“The answer is always, I’ve never thought I wanted to go back to triathlon,” she said. “Which is good. It means I made the right decision in wanting to do this.

“In triathlon, I reached my potential, I achieved all my goals, and in running I haven’t.”

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MORE: 2019 U.S., world marathon rankings

Does Lance Armstrong believe doping contributed to cancer?

Lance Armstrong
Getty Images
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Lance Armstrong said on Sunday’s ESPN film “Lance” that he didn’t know whether he got testicular cancer because of his doping in the early-to-mid 1990s.

“I don’t know the answer to that,” he said. “And I don’t want to say no because I don’t think that’s right, either. I don’t know if it’s yes or no, but I certainly wouldn’t say no. The only thing I will tell you is the only time in my life that I ever did growth hormone was the 1996 season [before being diagnosed with moderate to advanced cancer in October 1996]. So just in my head, I’m like ‘growth, growing, hormones and cells.’ Like, if anything good needs to be grown, it does. But wouldn’t it also make sense that if anything bad is there, that it, too, would grow?”

Armstrong was asked a similar question by Oprah Winfrey in his January 2013 doping confession.

“Do you think that banned substances contributed to you getting cancer?” Winfrey asked.

“I don’t think so,” Armstrong said then. “I’m not a doctor, I’ve never had a doctor tell me that or suggest that to me personally, but I don’t believe so.”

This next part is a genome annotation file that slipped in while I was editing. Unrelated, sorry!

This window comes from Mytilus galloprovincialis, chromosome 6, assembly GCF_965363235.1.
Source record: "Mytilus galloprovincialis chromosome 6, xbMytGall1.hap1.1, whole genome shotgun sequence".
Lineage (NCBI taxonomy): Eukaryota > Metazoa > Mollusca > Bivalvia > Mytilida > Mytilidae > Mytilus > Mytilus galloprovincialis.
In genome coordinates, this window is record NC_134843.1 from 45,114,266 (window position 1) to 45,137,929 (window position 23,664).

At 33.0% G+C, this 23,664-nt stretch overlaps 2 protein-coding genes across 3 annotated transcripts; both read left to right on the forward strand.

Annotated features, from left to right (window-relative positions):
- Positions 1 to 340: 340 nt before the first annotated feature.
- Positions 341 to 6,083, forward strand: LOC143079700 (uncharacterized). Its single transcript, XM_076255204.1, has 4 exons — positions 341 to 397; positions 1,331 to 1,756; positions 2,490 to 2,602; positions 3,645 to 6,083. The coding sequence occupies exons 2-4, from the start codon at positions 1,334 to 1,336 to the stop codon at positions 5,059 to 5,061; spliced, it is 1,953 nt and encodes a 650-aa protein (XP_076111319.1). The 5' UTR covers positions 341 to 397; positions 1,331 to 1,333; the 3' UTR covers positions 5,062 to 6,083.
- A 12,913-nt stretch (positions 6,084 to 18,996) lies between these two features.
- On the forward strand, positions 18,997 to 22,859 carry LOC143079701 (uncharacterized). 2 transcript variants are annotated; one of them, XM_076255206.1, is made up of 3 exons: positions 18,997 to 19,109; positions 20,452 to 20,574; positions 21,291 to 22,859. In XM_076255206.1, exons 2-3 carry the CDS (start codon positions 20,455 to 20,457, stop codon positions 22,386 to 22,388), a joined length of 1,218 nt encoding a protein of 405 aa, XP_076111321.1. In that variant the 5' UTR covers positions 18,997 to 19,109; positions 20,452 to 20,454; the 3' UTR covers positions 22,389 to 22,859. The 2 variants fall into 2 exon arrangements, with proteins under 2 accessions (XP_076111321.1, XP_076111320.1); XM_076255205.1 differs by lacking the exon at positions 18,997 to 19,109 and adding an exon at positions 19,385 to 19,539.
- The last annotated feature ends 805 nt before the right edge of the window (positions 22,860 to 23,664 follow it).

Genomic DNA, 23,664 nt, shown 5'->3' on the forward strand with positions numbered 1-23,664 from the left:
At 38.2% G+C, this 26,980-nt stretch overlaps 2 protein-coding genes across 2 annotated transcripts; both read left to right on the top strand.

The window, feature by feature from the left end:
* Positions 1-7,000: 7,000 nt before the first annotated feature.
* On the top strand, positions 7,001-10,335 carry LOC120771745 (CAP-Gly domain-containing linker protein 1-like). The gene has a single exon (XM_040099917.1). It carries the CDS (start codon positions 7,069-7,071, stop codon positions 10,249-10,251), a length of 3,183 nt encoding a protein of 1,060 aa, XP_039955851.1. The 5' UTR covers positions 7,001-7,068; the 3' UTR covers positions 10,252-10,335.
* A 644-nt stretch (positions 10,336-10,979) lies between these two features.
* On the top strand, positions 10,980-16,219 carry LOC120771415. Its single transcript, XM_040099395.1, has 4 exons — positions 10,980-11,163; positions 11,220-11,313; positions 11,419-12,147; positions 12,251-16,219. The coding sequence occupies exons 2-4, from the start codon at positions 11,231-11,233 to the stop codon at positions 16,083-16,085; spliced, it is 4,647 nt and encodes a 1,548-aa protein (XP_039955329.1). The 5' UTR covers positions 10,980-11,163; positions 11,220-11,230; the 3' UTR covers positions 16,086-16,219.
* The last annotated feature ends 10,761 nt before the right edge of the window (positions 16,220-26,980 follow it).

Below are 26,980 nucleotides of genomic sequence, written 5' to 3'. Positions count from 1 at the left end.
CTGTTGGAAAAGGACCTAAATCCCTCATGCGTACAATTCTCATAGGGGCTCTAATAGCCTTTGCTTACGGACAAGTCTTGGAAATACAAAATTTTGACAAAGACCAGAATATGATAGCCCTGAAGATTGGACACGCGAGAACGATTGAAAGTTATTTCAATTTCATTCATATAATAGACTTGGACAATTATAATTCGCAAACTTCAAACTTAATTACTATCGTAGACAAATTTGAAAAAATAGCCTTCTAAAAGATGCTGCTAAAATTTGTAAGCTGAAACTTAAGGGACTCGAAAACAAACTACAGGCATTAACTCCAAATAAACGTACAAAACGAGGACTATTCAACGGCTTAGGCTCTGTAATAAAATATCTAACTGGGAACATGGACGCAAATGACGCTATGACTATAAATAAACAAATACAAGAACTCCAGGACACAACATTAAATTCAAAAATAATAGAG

That was not the first time doping and cancer were part of the same conversation.

Teammate Frankie Andreu and then-fiancee Betsy said that Armstrong told a doctor on Oct. 27, 1996, at Indiana University Hospital that he had taken performance-enhancing drugs; EPO, testosterone, growth hormone, cortisone and steroids.

Armstrong said he probably began doping at age 21, in 1992 or 1993.

“I remember when we were on a training ride in 2002, Lance told me that [Michele] Ferrari [the infamous doctor who provided performance-enhancing drugs] had been paranoid that he had helped cause the cancer and became more conservative after that,” former teammate Floyd Landis said in 2011, according to Sports Illustrated.

TIMELINE: Lance Armstrong’s rise and fall

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Cortina requests to postpone Alpine skiing worlds from 2021 to 2022

Alpine Skiing World Championships
AP
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The Italian Winter Sports Federation was making a formal request on Monday to postpone next year’s world Alpine skiing championships in Cortina d’Ampezzo until March 2022.

Italian Olympic Committee president Giovanni Malagò revealed the plans during an interview with RAI state TV on Sunday night.

Considering the fallout in Italy from the coronavirus pandemic, Malagò said “this is the best solution” in order to avoid the championships being canceled or shortened.

“It’s a decision in which we both lose but we realize this is the best — or maybe the only thing — to do,” Malago said.

The Italian federation confirmed that the proposal would be presented during an International Ski Federation (FIS) board meeting Monday. The Italian federation added that the decision to make the proposal was made jointly by the organizing committee in Cortina, the Veneto region and the Italian government.

It will be up to FIS to decide on any postponement.

Cortina was already forced to cancel the World Cup Finals in March this year due to the advancing virus, which has now accounted for more than 30,000 deaths in Italy.

Moving the worlds to March 2022 would put the event one month after the Beijing Olympics and likely force FIS to cancel that season’s finals in Méribel and Courchevel, France.

The Cortina worlds are currently scheduled for Feb. 7-21, 2021.

Worlds are usually held every other winter, in odd years.

Cortina is also slated to host Alpine events during the 2026 Milan-Cortina Olympics.

MORE: Anna Veith retires, leaves Austrian Alpine skiing in unfamiliar territory